Douugh’s guide of things to do before you start budgeting

Budget, budget, budget, it’s vital! And with good reason too. If you want to save money, get out of debt, and build wealth, you need to budget!

It’s tempting and easy to jump straight into budgeting without first setting a plan - we’ve all been there. Now is the time to do it right and succeed! Here’s our guide of things to do before you put any budget in place

1. Establish why you need a budget

When you decide to put together a budget, it isn’t enough to know you should be budgeting because it’s the financially sensible thing to do. Instead, you should be determining solid reasons as to why you are setting a budget.

Budgets are renowned for being a beneficial tool, but we all have different purposes for starting them. It doesn’t matter what your reasons are, maybe a Star Wars lego set - we don’t judge. But knowing the why is important: it gives us a purpose, a goal, something to work towards.

Whatever your goal, be specific! The parameters can be anything, but have them; live and breathe them, they are now your life’s mission - ok, a little dramatic, but you get the picture. Just be realistic!

There could be a number of reasons why you are budgeting, you may want to save for something specific or for something that matters to you! Well, we’ve got a quick solution to help: use Douugh’s Saving Jars. With Jars, you can set individual goals and track your progress. Allowing you to live in the now and stress less.

2. Have a good look at your current spending habits

You can’t move forward until you know your current spending and saving habits. You have to be honest with yourself and dedicate some time to a deep dive into where your money goes - the real nitty-gritty stuff. At Douugh we do all the hard work for you, showing you all your transactions in their categories. You can then set targets on your top categories, to help you keep track of how much you’re spending and on what.

3. Rank the importance of categories and subsequently your spending

At the top of your list are your essentials such as rent, healthcare, and groceries. Then comes the next level that may include transportation or cable. Once you’ve ranked your ‘true’ necessities and they are accounted for, you can look at other categories - entertainment, fitness, food delivery, and pets.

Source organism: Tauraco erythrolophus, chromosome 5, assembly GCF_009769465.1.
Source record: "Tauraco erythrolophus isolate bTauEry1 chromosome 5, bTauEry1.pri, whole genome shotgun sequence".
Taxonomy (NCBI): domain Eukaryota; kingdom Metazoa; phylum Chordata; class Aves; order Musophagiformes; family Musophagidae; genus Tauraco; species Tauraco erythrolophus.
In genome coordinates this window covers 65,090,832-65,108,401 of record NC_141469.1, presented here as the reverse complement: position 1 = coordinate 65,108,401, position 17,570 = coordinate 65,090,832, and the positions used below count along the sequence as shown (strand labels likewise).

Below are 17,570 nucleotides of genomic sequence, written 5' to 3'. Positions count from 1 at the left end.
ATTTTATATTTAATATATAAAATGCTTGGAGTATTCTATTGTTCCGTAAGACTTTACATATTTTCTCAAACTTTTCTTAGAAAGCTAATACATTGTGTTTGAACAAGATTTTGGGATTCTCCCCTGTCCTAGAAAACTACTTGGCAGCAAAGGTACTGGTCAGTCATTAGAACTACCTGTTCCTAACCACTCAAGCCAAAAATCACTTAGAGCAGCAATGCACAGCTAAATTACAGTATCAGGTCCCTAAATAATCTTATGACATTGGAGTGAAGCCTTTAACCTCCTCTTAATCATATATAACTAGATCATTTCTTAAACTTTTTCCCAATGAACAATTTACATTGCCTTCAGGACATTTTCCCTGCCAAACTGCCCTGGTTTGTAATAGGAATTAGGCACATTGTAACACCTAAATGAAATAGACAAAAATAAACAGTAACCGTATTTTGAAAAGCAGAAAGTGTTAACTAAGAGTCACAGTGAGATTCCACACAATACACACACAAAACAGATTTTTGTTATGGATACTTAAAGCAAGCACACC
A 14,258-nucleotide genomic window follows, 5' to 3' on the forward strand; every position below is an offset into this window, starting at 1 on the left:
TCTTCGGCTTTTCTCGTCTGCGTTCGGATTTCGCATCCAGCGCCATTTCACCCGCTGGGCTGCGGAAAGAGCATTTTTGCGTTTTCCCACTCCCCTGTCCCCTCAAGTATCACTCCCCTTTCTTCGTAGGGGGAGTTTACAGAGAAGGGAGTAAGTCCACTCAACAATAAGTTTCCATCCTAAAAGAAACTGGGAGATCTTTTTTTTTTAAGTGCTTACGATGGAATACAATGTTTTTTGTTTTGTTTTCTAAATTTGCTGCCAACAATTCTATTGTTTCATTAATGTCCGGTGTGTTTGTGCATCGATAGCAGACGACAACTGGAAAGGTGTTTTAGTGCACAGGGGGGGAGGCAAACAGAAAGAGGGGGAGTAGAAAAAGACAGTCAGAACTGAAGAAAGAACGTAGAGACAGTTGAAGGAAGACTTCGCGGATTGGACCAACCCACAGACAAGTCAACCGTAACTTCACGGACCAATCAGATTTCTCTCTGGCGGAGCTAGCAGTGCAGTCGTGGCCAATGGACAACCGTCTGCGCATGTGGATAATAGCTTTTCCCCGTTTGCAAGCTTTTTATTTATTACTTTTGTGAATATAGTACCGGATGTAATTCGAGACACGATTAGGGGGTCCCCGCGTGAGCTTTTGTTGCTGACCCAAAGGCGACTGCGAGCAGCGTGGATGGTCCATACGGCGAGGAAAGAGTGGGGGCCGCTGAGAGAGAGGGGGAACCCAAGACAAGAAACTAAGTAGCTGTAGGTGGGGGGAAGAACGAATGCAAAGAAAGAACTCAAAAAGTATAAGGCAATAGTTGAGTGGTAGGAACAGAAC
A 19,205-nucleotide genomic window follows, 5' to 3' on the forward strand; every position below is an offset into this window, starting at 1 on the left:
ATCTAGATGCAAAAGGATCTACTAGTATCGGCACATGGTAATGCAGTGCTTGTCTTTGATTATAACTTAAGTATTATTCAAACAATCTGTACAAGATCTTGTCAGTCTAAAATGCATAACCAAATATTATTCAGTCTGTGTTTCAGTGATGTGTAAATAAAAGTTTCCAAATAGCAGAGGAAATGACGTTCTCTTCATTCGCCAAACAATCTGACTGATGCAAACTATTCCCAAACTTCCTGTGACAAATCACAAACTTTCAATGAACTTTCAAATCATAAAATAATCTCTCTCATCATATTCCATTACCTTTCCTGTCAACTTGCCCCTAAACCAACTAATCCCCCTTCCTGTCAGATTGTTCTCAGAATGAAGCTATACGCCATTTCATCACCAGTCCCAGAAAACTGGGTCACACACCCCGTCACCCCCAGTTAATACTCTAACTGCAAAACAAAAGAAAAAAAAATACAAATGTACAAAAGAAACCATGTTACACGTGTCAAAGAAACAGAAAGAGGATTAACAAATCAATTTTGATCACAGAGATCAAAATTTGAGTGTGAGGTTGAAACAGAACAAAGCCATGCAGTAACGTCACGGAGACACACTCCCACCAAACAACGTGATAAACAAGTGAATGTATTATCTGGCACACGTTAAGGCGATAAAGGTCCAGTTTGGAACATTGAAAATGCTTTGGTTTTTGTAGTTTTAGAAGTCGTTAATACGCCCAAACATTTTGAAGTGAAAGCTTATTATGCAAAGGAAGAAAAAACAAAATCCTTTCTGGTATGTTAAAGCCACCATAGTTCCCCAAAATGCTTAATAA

Whatever isn’t high on your list of importance, you should evaluate and decide if this is something you really need or can cut back on. If you need some help, check out How to Know when to Spend and When to Save.

4. Brainstorm where you can cut back

You’ve taken a deep dive into your spending and ranked your spending by importance. Now, you should have an idea of where you are losing or not utilizing your money.

Brainstorm and use what you’ve recently uncovered to establish where you can make cuts. Subscriptions, that 3 pm coffee, the Uber when you could have walked! By identifying these, you can start to paint a picture of where you’re overspending and start to make a difference with your budget.

5. Set a due date to achieve your goal/s

To make your goal more concrete you need to give it a due date; this will also keep you motivated and accountable. Then figure out how much weekly, bi-weekly, or monthly you need to save for your goal, and stick to it! It’s all about staying on top of your budget and knowing where you are.

Douugh can help you to keep on track with your savings, by allowing you to set a due date on a goal, and track your progress along the way. Simple, easy, and manageable!

6. Know, acknowledge and create a backup plan for your weaknesses

We all have weaknesses, we’re human after all! Don’t expect your budget to be perfect the first, second, or even tenth time around, you may never get it spot on. That is because we are always learning and growing, our situations change day-to-day - let alone month-to-month.

Acknowledging your weaknesses is the first important step in preventing them from occurring. Look at the problems you’ve had in the past, and figure out how you can avoid them from happening again. Be brutal - really dissect your weakness!

7. Don’t be too hard on yourself

Last and certainly not least, don’t be too hard on yourself. We all have good and bad days (or months). But don’t get put off, and absolutely do not give up. The more you work at budgeting the better and easier it will get. We all have to start somewhere!

We’d love to hear what you’re budgeting towards, and any pain points you may have. If you have any issues or topics you’d like us to cover let us know at